A while ago, I wrote about a new theory that’s gaining some ground in economics and finance. This is the theory of extrapolative expectations, which says that people tend to mistakenly think that recent trends are going to keep going. That theory could help explain financial bubbles. But I also believe it can help explain a lot of the anger we’re now seeing in the political world — especially the rage that led to the rise of Donald Trump.
During the 2016 election, people often debated whether Trump’s supporters were motivated by economic anxiety. Plenty of evidence showed that Trump voters weren’t doing worse, economically speaking, than those who voted for Hillary Clinton. But that might not be the whole story.
To see why, take a look at the Financial Trust Index. A University of Chicago Booth School of Business team, headed by Paola Sapienza and Luigi Zingales, tracks how much people trust various economic entities — banks, the stock market, mutual funds and large corporations. As you might expect, poor people tend to have less trust in the economy than do the wealthy. But in most of the years since 2008, non-Hispanic white Americans — who formed Trump’s main support base — reported less trust than nonwhites. That’s surprising, given that whites tend to earn more and have higher levels of wealth.
My hunch is that it’s a result of extrapolative expectations. Look at the wealth patterns for white and black households during the last few decades:
In percentage terms, black people have fared worse since the housing crash (and the pattern is similar for Hispanics). But black and Hispanic households never had that much wealth to begin with — they’ve gone from a small amount in the bank to a very small amount. And there was never a long sustained trend of black wealth-building; in fact, black wealth started declining years before the financial crisis.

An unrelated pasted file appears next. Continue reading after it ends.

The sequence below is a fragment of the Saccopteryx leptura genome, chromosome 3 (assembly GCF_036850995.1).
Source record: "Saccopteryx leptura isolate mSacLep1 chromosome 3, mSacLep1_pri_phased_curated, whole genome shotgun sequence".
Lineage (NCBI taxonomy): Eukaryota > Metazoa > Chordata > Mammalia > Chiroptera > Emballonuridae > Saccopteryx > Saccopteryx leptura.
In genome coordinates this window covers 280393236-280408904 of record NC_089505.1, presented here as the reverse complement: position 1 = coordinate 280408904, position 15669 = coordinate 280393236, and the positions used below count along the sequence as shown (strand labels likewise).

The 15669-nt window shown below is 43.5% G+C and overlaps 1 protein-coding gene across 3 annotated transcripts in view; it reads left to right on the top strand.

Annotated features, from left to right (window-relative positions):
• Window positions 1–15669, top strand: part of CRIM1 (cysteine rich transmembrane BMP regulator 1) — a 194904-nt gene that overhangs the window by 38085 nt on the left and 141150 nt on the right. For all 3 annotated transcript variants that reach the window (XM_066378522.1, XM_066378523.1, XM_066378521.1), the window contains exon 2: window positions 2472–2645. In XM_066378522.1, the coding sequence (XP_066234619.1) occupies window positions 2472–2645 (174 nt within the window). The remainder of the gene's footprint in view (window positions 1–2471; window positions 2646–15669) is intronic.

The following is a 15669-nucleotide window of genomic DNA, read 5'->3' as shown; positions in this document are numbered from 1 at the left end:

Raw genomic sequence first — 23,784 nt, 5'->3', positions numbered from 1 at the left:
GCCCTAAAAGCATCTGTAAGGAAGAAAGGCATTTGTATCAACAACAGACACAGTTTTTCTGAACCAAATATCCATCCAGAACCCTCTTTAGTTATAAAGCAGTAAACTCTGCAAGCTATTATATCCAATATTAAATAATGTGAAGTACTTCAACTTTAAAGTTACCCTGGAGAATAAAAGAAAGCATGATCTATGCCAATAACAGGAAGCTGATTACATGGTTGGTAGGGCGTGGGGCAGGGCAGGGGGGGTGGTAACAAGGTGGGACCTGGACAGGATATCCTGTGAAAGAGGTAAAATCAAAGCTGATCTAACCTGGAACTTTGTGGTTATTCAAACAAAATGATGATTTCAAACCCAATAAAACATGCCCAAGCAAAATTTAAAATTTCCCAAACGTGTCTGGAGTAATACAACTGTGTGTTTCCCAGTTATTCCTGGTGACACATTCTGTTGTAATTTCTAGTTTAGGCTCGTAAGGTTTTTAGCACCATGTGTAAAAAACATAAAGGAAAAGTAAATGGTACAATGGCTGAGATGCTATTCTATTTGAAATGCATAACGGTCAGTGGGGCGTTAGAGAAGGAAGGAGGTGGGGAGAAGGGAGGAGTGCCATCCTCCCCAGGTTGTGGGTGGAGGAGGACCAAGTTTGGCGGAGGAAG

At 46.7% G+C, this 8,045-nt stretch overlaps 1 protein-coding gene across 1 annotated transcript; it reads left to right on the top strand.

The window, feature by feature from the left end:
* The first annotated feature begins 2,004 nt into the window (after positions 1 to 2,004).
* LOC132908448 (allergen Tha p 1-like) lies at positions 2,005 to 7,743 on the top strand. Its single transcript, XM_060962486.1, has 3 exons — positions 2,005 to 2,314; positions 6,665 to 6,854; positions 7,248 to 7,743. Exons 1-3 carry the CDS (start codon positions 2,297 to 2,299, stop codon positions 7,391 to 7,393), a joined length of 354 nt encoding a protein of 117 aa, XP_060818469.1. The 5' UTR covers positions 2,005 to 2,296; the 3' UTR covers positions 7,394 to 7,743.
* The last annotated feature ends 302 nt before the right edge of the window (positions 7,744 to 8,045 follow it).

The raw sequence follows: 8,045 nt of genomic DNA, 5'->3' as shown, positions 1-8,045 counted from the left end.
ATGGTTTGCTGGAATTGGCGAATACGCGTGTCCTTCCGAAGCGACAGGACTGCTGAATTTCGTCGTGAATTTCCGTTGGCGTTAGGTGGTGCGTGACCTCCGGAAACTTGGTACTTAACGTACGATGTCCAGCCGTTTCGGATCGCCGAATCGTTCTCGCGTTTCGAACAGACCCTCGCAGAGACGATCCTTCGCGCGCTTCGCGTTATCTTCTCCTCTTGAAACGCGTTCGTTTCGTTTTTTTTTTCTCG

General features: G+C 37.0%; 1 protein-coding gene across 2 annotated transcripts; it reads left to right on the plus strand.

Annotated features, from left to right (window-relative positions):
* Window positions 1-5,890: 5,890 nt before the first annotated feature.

White households, on the other hand, accumulated a good deal of wealth during the ’80s, ’90s and early 2000s, and the trend was smooth and steady. The average white person, extrapolating the trends of the past few decades, would have expected a comfortable retirement. If people have extrapolative expectations, then a white American in 2007 counted on house prices and stock prices carrying him or her ever upward through the ranks of the middle class.
The financial crisis and the housing bust put an end to that. Extrapolative expectations were dashed, and what people thought were unbreakable trends turned out to have been bubbles and blips. Suddenly, instead of a comfortable retirement or a properous middle age, many white people faced a future of uncertainty, where they would have to scrimp and save like their parents and grandparents.
When dreams are dashed, the result can be very negative emotions. Economists Miles Kimball and Bob Willis have a theory that happiness comes from surprises. When you get more than you thought you would, you’re happy; when you get less than you expected, you’re dissatisfied or angry. That theory fits with a lot of survey data on happiness. It’s not just how much you have that matters, it’s how much you have relative to your past expectations.
When those expectations are the extrapolative kind, the hit to happiness from a bursting bubble can be particularly severe. If people were fully rational, they’d see the ups and downs of the markets as business as usual. But if people believe in trends, then a sudden downturn in asset prices after decades of increase shatters one’s hopes and dreams in an instant. A bright imagined future crumbles to nothing in the space of a few short weeks.
So this is a possible explanation for why white Americans were angrier at banks and large companies than their minority counterparts. Their extrapolative expectations were more optimistic to start with. Having known nothing but enrichment for three straight decades, they suddenly found that this wasn’t just the way the world worked — that in fact, wealth doesn’t just build itself for most people in most time periods.
Critics of this theory will point out that whites in coastal cities that had the biggest housing bubbles tended to go for Hillary Clinton. But the educated whites who tended to lean toward Clinton have an additional kind of wealth — human capital, the value of their skills and credentials. That wealth didn’t decline when housing crashed. But for many whites without a college degree, housing wealth — and maybe a pension or 401(k) — was all they had.
The idea that political instability comes from frustrated expectations is hardly new. Modern economic theory might put flesh on that old theory’s bones, showing the deep, fundamental reason why good times give rise to crisis. Once people believe their lives are on an upward path to prosperity, even a temporary bump in the road can cause an explosion of rage.
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